Brands like Adobe and Intel, willing to distance themselves from independent publishers over the spurious claims of a limited but dedicated group of misogynists and trolls, share an important core value with Gamergate: Misogyny. Kidding! Kidding. The value that defines both Gamergate and brand response is cynicism.
The irony that he headlines Gamergate as fascism, a totalitarian ideology that denies independent thought, while skewering brands for attempting to distance themselves from the publication that serves the party line is not lost on anyone. Who in their right mind would want to risk a brands billion dollar reputation on a publishing house that cheered the Glenn Beck ad boycott, but then talks shit about any brand who wants to distance themselves from them? Gawker made their name on the Gawker Stalker, Gawker hoped to bankrupt Chick Fil A over charitable donations. Gawker celebrated when Firefox Chief Brendan Eich was ousted because he too had made donation Gawker did not approve of. Boycotts like this are the results of politicising everything, and now it's finally come full circle. There's a reason newspapers had a strict line drawn between editorial and advertising departments, one that now not only has been blurred by native advertising but also the birth of "ad studios" and "featured partner" at the likes of clickbait publications such as Gawker and Buzzfeed, who have spent more energy courting ad agencies than they did chasing down twitter-conversations to report on. Don't say we didn't try to warn you.
So while I might have thought "back away slowly" was a good idea a couple of months ago, I now believe your brand has to strike first. Stay on top of this story and see where you are listed as an advertising partner. If your brand is not partnering with said site, have them remove your logo immediately, I'm sure legal can help you write up a decent letter on that. Seek out the next targets before you get dragged into this. Is your brand representing family values & healthy children? Then maybe a site discussing a progressive stance on pedophiles and describing the abuse of a seven year old girl as a "sexual relationship" isn't a place where your brand wants to be seen?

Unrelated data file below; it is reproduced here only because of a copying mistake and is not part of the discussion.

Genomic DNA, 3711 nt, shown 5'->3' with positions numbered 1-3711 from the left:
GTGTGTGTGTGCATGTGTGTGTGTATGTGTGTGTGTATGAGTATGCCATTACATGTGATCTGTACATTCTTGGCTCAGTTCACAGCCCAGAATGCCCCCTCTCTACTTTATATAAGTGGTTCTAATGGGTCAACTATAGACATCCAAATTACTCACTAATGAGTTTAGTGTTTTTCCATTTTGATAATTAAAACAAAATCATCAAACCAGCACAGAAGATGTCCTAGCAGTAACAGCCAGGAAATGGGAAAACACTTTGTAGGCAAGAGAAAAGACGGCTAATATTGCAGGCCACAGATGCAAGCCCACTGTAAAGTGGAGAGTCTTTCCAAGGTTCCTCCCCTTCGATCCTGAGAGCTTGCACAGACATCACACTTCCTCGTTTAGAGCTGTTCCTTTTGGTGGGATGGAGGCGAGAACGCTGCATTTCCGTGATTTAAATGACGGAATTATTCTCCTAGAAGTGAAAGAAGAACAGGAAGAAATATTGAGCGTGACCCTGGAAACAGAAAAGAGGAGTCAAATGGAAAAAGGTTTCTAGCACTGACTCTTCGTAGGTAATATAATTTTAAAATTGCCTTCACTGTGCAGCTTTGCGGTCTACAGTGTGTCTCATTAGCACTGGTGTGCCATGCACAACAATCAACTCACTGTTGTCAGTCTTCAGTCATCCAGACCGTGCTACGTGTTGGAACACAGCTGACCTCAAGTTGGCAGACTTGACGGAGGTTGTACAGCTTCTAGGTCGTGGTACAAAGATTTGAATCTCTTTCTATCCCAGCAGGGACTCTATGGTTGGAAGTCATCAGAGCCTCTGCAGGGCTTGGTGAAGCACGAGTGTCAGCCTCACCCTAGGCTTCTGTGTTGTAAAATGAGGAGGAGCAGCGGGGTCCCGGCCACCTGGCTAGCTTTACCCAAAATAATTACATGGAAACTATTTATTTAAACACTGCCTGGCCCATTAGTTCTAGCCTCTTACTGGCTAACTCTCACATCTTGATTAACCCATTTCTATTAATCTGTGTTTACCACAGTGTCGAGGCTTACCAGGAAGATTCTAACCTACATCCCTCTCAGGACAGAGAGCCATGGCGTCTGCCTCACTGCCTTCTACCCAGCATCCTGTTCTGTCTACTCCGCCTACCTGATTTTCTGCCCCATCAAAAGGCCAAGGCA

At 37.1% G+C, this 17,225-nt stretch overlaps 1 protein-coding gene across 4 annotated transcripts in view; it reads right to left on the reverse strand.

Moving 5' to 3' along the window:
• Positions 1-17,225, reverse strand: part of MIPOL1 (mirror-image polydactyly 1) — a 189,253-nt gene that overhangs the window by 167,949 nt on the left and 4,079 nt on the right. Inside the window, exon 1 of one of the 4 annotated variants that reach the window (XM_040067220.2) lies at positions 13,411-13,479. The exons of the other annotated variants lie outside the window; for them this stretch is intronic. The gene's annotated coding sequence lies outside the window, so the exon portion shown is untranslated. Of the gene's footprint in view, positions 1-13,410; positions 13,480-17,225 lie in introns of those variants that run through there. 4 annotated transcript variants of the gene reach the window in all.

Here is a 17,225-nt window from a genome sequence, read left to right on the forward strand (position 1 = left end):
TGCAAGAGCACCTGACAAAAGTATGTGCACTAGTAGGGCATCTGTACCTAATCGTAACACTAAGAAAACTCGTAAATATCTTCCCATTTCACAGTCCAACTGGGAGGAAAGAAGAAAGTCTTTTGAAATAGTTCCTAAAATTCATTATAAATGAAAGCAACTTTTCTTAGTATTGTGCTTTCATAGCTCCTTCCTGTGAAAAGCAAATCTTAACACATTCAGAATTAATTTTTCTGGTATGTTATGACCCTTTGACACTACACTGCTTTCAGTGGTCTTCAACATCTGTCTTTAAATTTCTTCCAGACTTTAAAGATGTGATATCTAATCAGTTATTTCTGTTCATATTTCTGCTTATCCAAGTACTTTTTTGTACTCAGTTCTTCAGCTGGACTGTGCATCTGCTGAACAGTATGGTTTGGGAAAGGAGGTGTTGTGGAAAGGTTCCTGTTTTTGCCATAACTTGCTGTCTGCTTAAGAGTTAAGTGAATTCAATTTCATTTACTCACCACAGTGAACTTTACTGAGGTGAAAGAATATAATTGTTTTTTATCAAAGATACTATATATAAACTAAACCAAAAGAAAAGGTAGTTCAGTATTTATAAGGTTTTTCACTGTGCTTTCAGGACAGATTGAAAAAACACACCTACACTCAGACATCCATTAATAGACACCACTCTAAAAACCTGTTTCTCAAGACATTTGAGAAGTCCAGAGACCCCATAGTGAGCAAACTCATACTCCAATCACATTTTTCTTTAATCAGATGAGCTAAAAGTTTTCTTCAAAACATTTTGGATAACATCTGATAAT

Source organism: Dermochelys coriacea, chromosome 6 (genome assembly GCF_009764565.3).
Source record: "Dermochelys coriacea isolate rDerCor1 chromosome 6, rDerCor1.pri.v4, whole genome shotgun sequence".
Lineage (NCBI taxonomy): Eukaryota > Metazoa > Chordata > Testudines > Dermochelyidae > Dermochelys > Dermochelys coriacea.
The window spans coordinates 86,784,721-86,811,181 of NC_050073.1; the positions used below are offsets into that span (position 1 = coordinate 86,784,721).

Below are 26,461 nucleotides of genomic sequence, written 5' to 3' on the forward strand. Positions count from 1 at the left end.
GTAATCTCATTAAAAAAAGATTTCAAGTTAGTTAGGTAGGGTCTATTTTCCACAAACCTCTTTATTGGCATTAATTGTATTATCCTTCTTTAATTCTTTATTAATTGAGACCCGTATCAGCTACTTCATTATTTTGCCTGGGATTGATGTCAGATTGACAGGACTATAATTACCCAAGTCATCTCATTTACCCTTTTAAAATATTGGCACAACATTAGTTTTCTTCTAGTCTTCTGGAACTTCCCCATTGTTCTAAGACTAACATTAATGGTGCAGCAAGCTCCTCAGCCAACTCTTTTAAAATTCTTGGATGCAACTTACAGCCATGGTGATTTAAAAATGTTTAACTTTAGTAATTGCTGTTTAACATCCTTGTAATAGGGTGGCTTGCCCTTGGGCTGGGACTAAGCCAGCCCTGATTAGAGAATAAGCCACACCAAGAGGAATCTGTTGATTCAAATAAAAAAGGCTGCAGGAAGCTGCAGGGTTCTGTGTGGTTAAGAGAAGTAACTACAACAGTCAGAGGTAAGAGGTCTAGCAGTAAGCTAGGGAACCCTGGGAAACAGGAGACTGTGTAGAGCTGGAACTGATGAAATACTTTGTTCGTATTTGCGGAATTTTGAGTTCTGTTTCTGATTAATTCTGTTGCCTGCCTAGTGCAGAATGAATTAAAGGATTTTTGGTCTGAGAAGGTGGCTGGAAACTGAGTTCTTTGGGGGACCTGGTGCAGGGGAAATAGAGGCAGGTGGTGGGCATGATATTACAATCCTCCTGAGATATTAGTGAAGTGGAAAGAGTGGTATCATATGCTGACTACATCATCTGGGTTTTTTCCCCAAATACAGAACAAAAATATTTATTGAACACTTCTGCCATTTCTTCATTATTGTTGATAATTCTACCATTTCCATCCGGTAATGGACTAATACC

The grapevine (twitter) says that the next target is Newsweek, due to this article, which was picked apart by a academic social worker, who soon had to defend his data. And then there's this Newsweek reporters tweets that says bullying is good and makes jokes about bullying kids. Do you have people working in the social media department claiming pompous titles for social media strategy? They should be able to handle a few searches on word combos like "#gamergate harassment patrol" on twitter, or check out some tiki toki collections like the the dirty history of games journalism and The Gamergate Chronicles. It's why you pay them the big bucks.
Where did this mess even start? The irony is, "sexism in games industry" was the creative idea for the "drama" in a reality TV game show, as described in this "most expensive game jam article. Sexism is fashionable and on trend now you see. We all know who Matti , who represented Pepsi at the shoot, is. He tried to create some drama by asking the teams who had women onboard if the fact they had pretty women on the team was a disadvantage to them. "....it was like hitting the biggest nerve in the history of nerves with a pneumatic drill. Adriel built shit that flies around in space. It’s probably flying around in space right now."
What did those horrible sexist game-devs do? They all banded together and quit the show on the spot. That's the truth of how sexist gamedevs actually are, is -- they're not at all and yet the media is still running with this reality TV show plotline, referring to each other as sources, making the press even less useful than in the good old days when we at least could wrap our fish and chips in it.